This blog is the personal musings about travel from someone who has already spent 50+ years on this planet and is looking forward to the 2nd and 3rd halves of their life. My opinions are mine. I only link to articles I find interesting.
New York State Fair part 2 - My favorite things to do at the fair
This year I had the opportunity to visit the New York State
Fair for the first time since I was 10 years old. In my previous
post I wrote about the admiration for the young people who come to fair to
build their skills as farmers and in showing their animals. I had a great time
watching them. But there is so much to do at the fair. I could write pages on
everything that you COULD do, but luckily the NY State Fair has a great web page. There were some activities that I
loved and feel and are really the DON’T MISS things when you visit.
Located between the Art and Home Center and the Center of
Progress Building, The Pan-African Village is a tribute to roll of African
Americans in the past and present of NY State culture and business. Here you
will find vendors selling African carvings and Shea Butter. There were food
choices that include traditional soul, Jamaican and Puerto Rican dishes. But to
me, the heart of the Pan-African Village is its stage. A wide variety of music
and story-telling is performed on this stage. Jazz, blues, R&B are
included, and, in fact, I really enjoyed this stage more than any other at the
fair. One very good jazz ensemble that performed is the MG3 trio. Fronted by
trombonist and singer Melissa Gardiner, this high energy group played jazz standards and
Melissa Gardiner and the MG3 trio
My favorite performance of the three days that I attended
the fair was The Matie Masie Ensemble, led by Vanessa Johnson, a true griot, performing story-telling, poetry
and songs based in the history of African American struggles for freedom. From
the traditional folktale – The People
Could Fly, to poems from the Harlem Renaissance, Ms. Johnson and her troupe
of musicians and singers give voice to the heartache and triumph of a part of
American history that is so often ignored and so important today.
Most impressive were some pieces from an opera about the
life Harriet Tubman that the group is developing. Based on the book of poems “They Shall Run” by Quraysh Ali Lansana, and featuring the voices of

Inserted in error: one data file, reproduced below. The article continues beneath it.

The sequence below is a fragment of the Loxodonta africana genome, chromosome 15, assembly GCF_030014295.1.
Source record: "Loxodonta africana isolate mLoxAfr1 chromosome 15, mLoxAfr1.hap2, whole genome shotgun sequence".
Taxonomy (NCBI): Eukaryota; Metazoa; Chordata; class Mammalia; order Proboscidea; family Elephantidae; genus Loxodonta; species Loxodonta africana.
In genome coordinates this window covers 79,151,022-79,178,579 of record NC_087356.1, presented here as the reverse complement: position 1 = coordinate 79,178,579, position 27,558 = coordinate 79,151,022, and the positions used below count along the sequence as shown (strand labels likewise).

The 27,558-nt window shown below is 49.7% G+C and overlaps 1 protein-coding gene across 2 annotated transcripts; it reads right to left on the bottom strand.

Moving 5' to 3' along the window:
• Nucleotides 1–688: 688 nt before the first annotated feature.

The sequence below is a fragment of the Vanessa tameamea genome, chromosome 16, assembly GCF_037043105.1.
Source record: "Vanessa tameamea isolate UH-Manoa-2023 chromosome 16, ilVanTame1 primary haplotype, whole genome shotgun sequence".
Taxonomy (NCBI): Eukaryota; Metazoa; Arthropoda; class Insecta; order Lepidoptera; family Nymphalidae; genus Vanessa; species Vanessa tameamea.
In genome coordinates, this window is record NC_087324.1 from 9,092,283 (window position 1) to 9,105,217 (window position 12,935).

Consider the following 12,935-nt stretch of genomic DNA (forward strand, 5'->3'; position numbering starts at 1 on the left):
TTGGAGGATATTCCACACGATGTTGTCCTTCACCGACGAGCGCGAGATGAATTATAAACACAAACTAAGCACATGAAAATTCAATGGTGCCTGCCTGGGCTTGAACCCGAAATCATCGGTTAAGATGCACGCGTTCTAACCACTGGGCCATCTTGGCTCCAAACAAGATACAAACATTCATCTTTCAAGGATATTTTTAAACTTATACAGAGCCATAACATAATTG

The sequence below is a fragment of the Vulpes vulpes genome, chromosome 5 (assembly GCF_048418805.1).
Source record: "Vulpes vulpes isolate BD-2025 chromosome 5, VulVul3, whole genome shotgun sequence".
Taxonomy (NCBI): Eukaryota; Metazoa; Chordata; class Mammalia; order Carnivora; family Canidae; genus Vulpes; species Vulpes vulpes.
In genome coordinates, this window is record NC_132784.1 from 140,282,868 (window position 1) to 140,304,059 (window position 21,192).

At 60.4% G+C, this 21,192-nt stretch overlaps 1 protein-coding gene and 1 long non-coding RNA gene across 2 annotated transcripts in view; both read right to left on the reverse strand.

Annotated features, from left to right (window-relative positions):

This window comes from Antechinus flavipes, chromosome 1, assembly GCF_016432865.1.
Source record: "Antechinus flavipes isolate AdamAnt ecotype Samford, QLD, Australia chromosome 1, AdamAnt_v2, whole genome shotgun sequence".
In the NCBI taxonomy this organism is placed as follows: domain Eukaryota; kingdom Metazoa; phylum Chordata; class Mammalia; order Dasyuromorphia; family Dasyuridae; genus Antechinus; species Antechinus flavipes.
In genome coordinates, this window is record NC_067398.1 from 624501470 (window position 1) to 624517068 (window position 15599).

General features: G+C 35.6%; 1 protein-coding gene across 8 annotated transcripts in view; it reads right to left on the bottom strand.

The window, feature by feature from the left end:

Mike Lobdell and Desmonae, opera explores Ms. Tubman as both a historic figure
and as a human being, looking at her family relationships in addition to fight
The Iroquois Village
This part of the fair-grounds was dedicated to the six
nations of the Iroquois Federation in 1928. There were lots of crafts for sale,
and twice a day there are performances of traditional dances representing the
different nations. I was told by several people that the village is also home
to one of the best places to eat at the fair, The Six Nations Soup House, with
traditional Iroquois recipes.
This peace pipe (about 6 feet long) was smoked by Governor Franklin D. Roosevelt and the leaders of the Iroquois Nation in 1933
Chicks in the 4H building
One of the fun things to do at the fair is to see the baby
animals. One place to do that is at the Cattle Birthing Tent. Here you can
watch cows give birth. If that is too much nature for you stop by anyway,
because you can visit with the newborn calves. Or stop at the 4-H youth
building, where there are displays of hatching and recently hatched chicks. Or
just walk around the barns, where might run into a collection of piglets.
this calf was about 1 hour old
There are four historical museums on the fair-grounds, but
my two favorites were the antique tractor exhibit and the Witter Agriculture
Museum. I have always loved machinery so walking around the antique tractors
was fun. It was fascinating to see how this technology has changed over the
decades. All of these tractors were brought to the fair by their owners to be
displayed. This whole exhibit is a volunteer exercise, and I will be talking
more about that in my next piece.
The Witter Agriculture Museum is place where the farm life of
about 150 years ago is featured, with rooms dedicated to house work, tool
making and other aspects of daily life on the farms of New York. These displays
include demonstrations of tasks such as soap making and wood turning.
Wood Turning, using a foot powered lathe
The Concerts at the
The Chevy Pavilion is the open courtyard in the middle of
the other pavilions. It is home to big name concerts at the fair. While I was
here I saw concerts by Survivor and Macy Gray. There were also shows by The
Commodores, Flo Rida, and ZZTop.
Someone really enjoying the music
This year The Midway
really took center stage at the New York State Fair. As part of a $50 million
renovation of the fair, the old racetrack was demolished and the midway expanded
to include over 70 rides. The Midway is the place where kids get to test their
courage, parents get to test their age, and everyone gets to test their
stomachs. There were rides for all ages, and it stayed open way into the night.
And for a price of $25 you could get an unlimited ride ticket that was a
bargain when compared to most amusement parks.
So, there it is, my favorite things to do at the fair.
Nothing here to your taste? That’s okay. There is plenty more to do. Just check
out the web site or app (yes the fair has its own app) and plan out your day.
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